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Dr Aman Bhosle, a Mumbai-based psychotherapist, who is regular to home dine-ins says that besides the authentic food that he gets to taste at these pop-ups, he loves meeting food enthusiasts and making new friends. Bhosle has travelled far and wide to explore various cuisine especially, Southeast Asian cuisine. Next, he is keen to try authentic Russian and German cuisines.

Mahua Jain, a Delhi-based content writer, who first visited a home dine-in 2019, says “authentic food” is what attracts her to these places.Jain, 51, who has been to various restaurant pop-ups says she is now searching for a dine-in that specialises in Kashmiri cuisine.

Of Food and Laughter

Nitika Sood, who runs Pahadi Pattal, too closed her doors for home dine-ins during the pandemic but her loyal diners bombarded her with queries on reopening. Overwhelmed by the response to her Himachali food, Sood decided to venture into home deliveries. “I was getting a lot of inquiries about the pop-ups and my diners wanted to taste my food. So, I started home delivery and within no time I was swamped with orders from Delhi-NCR,” Sood says.

People relishing Himalayan cuisine at Pahadi Pattal run by Nitika Sood. (Courtesy: Nitika Sood)

She takes only 12-15 orders on Saturdays besides orders for special occasions.

Although there is no dearth of online orders, Nitika is still set to open her doors for home dine-ins towards the end of the year. “I miss interacting with people, sharing stories and knowledge about Himachali cuisine, and bonding over the food,” says Sood.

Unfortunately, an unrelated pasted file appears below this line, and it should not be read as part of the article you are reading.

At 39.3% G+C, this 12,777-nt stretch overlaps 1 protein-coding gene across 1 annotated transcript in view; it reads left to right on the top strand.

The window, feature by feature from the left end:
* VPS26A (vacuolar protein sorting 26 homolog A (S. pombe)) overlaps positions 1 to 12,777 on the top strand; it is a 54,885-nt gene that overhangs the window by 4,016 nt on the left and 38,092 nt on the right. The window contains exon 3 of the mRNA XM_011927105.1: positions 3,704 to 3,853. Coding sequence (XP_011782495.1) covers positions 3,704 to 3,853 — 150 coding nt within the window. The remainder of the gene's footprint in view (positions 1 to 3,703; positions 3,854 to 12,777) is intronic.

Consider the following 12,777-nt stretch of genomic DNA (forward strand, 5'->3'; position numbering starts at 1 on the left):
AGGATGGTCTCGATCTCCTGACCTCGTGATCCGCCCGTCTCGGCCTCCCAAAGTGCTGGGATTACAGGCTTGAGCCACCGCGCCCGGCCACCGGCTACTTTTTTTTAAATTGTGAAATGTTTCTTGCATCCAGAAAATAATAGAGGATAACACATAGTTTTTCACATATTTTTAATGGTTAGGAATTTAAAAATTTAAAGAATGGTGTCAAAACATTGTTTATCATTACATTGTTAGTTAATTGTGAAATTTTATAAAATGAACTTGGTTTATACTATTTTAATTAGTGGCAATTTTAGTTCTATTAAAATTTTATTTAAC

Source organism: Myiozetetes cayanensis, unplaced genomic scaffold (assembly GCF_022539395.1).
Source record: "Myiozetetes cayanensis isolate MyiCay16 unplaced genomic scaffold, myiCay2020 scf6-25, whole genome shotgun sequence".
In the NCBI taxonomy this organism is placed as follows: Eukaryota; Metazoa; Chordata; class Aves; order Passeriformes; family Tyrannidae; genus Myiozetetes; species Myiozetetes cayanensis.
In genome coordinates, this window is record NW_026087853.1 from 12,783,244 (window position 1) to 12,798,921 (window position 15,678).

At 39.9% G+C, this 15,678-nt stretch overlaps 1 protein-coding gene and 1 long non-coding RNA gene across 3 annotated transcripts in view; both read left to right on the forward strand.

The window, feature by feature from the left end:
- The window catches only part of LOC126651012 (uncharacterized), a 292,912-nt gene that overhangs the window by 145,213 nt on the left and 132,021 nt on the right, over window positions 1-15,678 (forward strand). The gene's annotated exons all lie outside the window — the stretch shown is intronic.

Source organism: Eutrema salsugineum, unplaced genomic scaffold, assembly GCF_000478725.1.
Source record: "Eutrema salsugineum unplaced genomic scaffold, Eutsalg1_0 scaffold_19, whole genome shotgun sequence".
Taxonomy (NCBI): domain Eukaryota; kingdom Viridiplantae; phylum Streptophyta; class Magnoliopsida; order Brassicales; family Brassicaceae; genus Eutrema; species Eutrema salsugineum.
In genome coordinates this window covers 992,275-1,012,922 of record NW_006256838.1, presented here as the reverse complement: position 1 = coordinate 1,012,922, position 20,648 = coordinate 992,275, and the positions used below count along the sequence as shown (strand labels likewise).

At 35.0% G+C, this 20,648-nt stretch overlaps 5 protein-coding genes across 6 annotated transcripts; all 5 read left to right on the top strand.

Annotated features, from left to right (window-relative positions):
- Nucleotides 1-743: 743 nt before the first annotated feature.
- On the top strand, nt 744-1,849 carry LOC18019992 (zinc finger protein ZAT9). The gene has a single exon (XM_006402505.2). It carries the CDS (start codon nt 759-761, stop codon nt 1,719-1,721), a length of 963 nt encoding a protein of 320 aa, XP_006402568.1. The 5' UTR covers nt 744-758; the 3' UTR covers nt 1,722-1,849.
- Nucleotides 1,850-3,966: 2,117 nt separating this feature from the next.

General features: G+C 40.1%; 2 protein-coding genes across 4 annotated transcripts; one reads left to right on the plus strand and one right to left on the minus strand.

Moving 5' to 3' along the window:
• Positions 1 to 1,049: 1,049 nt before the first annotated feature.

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Dr Ruchi Mittal, who runs ‘Miles n Meals’, too is keen to resume home dine-ins after Diwali. With the virus still lurking around, she intends to write Covid-related protocols on the invite to make the dining experience for her guests safe. Currently, she runs a food delivery business and organises a small gathering of 4-6 people every month.

For Sunetra Vijaykar of ‘Dine With Vijaykars (DWV)’, it has always been about dining experience and not just the unique food that kept her away from venturing into home deliveries and made her put the dine-ins on hold.

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Already having several confirmations from her regular diners and patrons, she plans to restart dine-ins by the last quarter of this year. Asked about the precautions she is going to take when she resumes the pop-up, Sunetra says, “It may not be large groups but a smaller, socially distanced group and more private dinings will be the way ahead.”

DWV specialises in Pathare Prabhu (PP) cuisine, the traditional cuisine of the Pathare Prabhu community in Western Maharashtra. As per her, the community has developed a full cuisine over centuries with several items that are unique and some which are twists to the typical neighbouring Marathi and Gujarati dishes.

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A typical thali served at Dine With Vijaykars (DWV) dine-in. (Courtesy: Sunetra Vijaykar)

Speaking about the future of home dine-ins, she says, “The last two years have been difficult for people, but now that things are open, and with travel and experiences coming back in action, there is a lot that can happen in the home-dining space.”

“The stage seems set for home-dining experiences to take the next steps, which could be in collaborative models with restaurants in more holistic experiences that cover tourism and cultural aspects along with food, like cultural festivals and food consulting,” she feels.

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First published on: 30-09-2022 at 12:30:47 pm